Here are 6 tips to help make things easier so that you know where you stand when it comes to tax and accounting.
1. Track sales and 1099's separately.
The first step to tracking your expenses is to make sure that you have a clear picture of your income. We recommend that you track your sales and 1099’s separately. This will help you easily catch any mistakes that your clients may have made in reporting the amounts that they paid to you on your 1099. Ultimately, the IRS will rely on 1099.
Secondly, you should never rely on 1099's for tracking and reporting your income. Always report your sales and reconcile them with your bank account so that you have an accurate picture of what you actually earned. This will also help you keep up with the health of your business throughout the year and not just at tax time.
2. Setup a separate bank account for your business.
Setting a separate bank account isn’t only recommended because it makes it easier for you to separate business expenses from personal expenses. In fact, the IRS may actually disallow deductions that you want to take by considering them personal expenses. That is because you are generally not permitted to deduct personal, living or family expenses. So make sure that any charges that are related to deductions that you want to claim for your business are always recorded in a separate business bank account.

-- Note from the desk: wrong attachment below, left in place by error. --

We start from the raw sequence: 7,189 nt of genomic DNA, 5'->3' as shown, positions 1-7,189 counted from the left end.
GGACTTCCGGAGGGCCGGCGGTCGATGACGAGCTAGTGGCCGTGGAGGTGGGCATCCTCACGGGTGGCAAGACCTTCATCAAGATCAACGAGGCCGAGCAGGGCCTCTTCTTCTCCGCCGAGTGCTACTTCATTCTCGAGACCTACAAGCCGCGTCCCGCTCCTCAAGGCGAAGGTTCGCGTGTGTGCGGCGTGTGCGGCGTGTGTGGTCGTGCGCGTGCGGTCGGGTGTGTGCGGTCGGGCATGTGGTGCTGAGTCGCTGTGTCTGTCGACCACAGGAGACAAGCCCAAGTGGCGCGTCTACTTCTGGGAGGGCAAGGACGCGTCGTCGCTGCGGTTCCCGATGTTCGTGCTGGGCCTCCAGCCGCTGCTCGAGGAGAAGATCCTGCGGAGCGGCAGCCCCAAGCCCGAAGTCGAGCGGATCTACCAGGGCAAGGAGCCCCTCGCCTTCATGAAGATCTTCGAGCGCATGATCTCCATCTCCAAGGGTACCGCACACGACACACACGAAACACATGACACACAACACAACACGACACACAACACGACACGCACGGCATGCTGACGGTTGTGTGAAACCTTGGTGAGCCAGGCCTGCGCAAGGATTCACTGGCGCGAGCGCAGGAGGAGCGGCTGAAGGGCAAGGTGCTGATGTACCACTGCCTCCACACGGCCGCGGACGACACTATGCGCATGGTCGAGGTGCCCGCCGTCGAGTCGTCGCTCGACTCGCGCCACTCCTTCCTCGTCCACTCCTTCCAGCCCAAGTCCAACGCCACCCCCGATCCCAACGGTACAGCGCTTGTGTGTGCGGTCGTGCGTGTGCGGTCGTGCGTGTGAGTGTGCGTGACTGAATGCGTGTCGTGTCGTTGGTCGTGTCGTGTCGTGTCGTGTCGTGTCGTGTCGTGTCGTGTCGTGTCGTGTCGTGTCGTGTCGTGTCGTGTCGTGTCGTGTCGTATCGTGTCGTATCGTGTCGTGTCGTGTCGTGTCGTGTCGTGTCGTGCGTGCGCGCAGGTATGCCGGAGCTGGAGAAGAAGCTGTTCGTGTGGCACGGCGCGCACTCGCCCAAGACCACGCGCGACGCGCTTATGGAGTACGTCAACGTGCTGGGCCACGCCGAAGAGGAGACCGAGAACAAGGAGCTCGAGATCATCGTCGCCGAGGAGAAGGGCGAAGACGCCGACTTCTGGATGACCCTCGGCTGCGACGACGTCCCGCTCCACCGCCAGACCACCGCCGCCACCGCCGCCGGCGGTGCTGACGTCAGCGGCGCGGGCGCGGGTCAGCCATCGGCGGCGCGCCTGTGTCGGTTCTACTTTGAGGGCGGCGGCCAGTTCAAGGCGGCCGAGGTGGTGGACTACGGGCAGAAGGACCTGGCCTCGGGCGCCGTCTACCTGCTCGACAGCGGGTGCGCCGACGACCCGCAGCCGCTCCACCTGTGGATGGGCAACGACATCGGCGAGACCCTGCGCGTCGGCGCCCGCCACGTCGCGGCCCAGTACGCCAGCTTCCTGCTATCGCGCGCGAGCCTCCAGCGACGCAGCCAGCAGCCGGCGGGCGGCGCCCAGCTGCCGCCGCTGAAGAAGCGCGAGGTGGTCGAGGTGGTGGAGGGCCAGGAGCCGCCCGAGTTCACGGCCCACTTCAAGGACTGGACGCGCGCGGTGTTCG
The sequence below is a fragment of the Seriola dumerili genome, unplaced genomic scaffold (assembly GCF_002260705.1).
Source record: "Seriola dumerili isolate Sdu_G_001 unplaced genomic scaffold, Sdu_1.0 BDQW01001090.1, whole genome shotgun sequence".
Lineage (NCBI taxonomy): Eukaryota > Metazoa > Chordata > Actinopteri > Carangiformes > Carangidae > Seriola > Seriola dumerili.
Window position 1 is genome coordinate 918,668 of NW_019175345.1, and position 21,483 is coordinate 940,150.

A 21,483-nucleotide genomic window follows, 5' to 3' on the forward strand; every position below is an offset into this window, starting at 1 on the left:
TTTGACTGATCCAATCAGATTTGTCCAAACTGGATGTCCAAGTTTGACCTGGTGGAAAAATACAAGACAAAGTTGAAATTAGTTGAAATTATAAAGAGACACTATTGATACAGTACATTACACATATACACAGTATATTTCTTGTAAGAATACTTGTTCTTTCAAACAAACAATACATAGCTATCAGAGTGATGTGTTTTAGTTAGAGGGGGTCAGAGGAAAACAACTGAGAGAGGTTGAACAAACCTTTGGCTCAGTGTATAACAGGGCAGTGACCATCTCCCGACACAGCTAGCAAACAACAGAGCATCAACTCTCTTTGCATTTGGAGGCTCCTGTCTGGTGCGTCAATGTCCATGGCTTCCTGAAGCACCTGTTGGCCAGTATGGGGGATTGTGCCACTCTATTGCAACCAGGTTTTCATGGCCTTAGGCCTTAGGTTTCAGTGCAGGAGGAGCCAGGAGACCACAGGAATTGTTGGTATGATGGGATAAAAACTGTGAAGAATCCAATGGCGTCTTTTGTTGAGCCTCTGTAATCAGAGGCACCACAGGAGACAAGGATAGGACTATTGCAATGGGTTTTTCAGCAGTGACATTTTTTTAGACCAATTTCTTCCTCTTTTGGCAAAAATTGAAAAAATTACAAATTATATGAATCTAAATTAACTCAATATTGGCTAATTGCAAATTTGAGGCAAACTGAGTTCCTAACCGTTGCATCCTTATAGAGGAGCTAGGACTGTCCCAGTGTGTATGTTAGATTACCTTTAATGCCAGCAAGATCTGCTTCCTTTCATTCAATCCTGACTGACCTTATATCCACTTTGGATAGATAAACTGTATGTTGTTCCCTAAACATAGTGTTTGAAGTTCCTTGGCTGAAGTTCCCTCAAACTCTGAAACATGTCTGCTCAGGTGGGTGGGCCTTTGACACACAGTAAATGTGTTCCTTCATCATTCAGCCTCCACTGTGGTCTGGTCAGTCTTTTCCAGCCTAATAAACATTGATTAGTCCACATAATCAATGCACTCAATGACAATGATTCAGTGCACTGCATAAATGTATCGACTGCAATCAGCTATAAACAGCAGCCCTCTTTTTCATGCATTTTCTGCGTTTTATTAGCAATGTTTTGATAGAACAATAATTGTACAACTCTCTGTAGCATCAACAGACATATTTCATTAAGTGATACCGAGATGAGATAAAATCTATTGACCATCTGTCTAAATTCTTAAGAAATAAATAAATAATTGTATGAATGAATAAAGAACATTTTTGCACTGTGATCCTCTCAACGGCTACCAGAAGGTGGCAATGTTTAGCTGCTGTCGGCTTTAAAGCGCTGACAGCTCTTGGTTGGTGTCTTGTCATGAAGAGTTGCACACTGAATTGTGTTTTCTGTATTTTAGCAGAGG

We also recommend setting up a business entity and getting a separate bank account for your business for legal liability reasons. By choosing to operate your business as an LLC or corporation, you can avoid the risk of losing your retirement or your house to a lawsuit or tax problems.
3. Scan receipts for all purchases over $50.
When it comes to keeping tracking of the receipts and invoices from your business expenses, it’s a good rule of thumb to scan receipts for purchases over $50. While the IRS doesn’t usually require proof of small purchases, in the event of an audit, you’ll need to have receipts for larger purchases that you’ve claimed as a part of a deduction.
4. Issue 1099's to contractors you hire and pay more than $600.
If you hire and pay contractors more than $600 in a single calendar year, you’ll need to issue 1099’s to each one. Make sure that these are issued to each contractor by Jan 31st of the following year. The deadline for filing electronically with the IRS is also January 31st.
5. Review your bookkeeping with your accountant before the end of the year.
To help you get organized for tax time, review your bookkeeping with your accountant before the year ends. Don’t wait until you have to file in order to go over your business records. By discussing your financial records in advance, you can ensure that you’ve tracked everything accurately so that your accountant can easily prepare your taxes when the time comes.
6. Calculate your tax liability before the end of the year.
Finally, it’s also important that you calculate your tax liability before the end of the year. This will help you determine if you should spend more in business expenses in order to increase your deductions for the year. This may help you save more money at tax time in comparison to just paying the tax.